BRUSSELS - The European Commission said on Wednesday it had approved the German government's 28 billion euro ($29.69 billion) support scheme for renewable energy, which is aimed at rapidly expanding use of wind and solar power.

The policy, which replaces an existing renewables support scheme, runs until 2026 and is designed to deliver Germany's target to produce 80% of its electricity from renewable sources by 2030.

The European Commission said the scheme was "necessary and appropriate" to promote renewable energy and cut planet-heating emissions, and that its positive environmental impact outweighed possible distortions of competition.

"The German Renewable Energy Act 2023 scheme will contribute to further decarbonise electricity production," EU competition policy chief Margrethe Vestager said in a statement.

The scheme pays a premium to renewable energy producers, on top of the market price they receive for selling their power. Small generators can receive a feed-in-tariff providing a guaranteed price for their electricity.

Expanding clean energy production will be key to meeting Germany's goal to eliminate its net greenhouse gas emissions by 2045 - as well as partially filling the energy supply gap caused by Russia cutting off most of the gas it sends to Europe this year.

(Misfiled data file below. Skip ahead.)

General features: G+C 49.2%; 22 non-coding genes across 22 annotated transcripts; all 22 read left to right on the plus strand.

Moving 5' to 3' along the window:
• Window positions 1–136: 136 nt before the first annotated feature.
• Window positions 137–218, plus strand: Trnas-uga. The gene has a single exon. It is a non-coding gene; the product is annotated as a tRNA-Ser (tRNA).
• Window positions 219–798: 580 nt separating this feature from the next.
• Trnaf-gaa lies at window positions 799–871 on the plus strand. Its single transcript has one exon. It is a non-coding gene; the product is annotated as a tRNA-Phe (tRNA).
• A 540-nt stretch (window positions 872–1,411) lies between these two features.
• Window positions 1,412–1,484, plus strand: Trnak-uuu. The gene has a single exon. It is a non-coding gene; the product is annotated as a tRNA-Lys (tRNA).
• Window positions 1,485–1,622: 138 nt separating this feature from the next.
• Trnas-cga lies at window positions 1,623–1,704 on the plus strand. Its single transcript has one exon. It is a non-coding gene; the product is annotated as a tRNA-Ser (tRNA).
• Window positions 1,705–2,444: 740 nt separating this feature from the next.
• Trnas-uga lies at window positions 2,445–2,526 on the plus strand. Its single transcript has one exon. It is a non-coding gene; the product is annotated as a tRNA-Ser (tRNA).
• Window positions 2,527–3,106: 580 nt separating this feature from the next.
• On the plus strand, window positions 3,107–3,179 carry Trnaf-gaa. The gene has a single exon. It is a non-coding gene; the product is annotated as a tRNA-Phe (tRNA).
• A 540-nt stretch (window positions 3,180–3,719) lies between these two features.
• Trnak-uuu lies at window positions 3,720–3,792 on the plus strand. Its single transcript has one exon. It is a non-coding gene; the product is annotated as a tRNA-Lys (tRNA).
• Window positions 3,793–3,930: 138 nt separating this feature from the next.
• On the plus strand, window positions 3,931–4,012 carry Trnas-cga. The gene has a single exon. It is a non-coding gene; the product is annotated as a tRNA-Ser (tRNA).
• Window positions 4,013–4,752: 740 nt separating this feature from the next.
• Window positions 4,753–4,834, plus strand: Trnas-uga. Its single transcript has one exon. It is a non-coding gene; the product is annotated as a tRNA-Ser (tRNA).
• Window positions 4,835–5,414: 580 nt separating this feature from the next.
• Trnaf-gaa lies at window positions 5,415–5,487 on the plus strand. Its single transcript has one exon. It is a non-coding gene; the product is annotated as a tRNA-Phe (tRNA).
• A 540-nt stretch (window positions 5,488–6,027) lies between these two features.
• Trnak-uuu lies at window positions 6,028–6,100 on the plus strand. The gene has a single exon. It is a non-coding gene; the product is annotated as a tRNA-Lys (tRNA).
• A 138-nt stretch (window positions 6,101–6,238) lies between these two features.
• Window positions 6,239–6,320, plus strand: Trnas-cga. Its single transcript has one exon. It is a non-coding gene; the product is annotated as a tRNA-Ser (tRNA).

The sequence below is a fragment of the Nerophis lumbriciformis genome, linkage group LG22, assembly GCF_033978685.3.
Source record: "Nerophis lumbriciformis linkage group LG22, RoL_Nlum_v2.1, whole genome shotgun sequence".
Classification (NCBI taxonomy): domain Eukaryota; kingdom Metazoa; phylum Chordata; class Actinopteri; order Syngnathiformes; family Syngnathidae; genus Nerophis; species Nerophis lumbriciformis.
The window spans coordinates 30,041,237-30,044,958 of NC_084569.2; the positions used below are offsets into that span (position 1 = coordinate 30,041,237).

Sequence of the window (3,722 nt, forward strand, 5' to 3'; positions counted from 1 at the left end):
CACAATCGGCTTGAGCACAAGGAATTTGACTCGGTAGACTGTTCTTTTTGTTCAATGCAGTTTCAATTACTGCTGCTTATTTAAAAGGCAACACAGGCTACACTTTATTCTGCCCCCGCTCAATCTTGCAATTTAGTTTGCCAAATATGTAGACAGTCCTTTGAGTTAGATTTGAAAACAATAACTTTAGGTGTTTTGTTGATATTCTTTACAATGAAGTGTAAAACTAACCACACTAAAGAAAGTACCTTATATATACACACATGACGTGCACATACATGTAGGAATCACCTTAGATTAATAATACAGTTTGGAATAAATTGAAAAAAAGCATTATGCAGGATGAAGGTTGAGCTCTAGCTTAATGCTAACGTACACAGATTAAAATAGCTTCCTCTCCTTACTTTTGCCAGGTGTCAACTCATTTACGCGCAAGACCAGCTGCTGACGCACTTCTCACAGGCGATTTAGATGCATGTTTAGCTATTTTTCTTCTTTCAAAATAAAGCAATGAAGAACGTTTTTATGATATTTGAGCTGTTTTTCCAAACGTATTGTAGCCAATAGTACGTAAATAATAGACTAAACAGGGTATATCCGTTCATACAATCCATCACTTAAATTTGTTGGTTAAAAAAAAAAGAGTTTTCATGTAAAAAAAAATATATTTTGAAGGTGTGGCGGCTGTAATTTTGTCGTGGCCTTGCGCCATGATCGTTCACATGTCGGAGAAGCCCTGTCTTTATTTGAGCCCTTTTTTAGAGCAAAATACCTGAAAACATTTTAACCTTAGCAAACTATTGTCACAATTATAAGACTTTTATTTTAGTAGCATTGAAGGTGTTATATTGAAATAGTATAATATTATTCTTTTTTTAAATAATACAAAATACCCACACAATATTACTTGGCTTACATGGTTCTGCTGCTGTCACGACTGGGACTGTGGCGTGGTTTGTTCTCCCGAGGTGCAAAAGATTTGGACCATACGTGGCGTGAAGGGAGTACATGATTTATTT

Berlin's response to Europe's energy crunch has attracted criticism from some EU countries. Concerns focussed on Germany's broader plan to spend up to 200 billion euros in subsidies to shield consumers and businesses from soaring energy costs - a sum that many other states cannot afford, and which some said would distort competition in the European Union's single market.

The Commission said Berlin's renewable state support was limited to the "minimum necessary" and included safeguards to minimise competition distortions. Companies must bid for the aid in government tenders.

To avoid compensating companies twice, Germany will also phase out existing support for renewable producers in times of negative power prices by 2027.

($1 = 0.9431 euros)

(Reporting by Kate Abnett; Editing by Kirsten Donovan)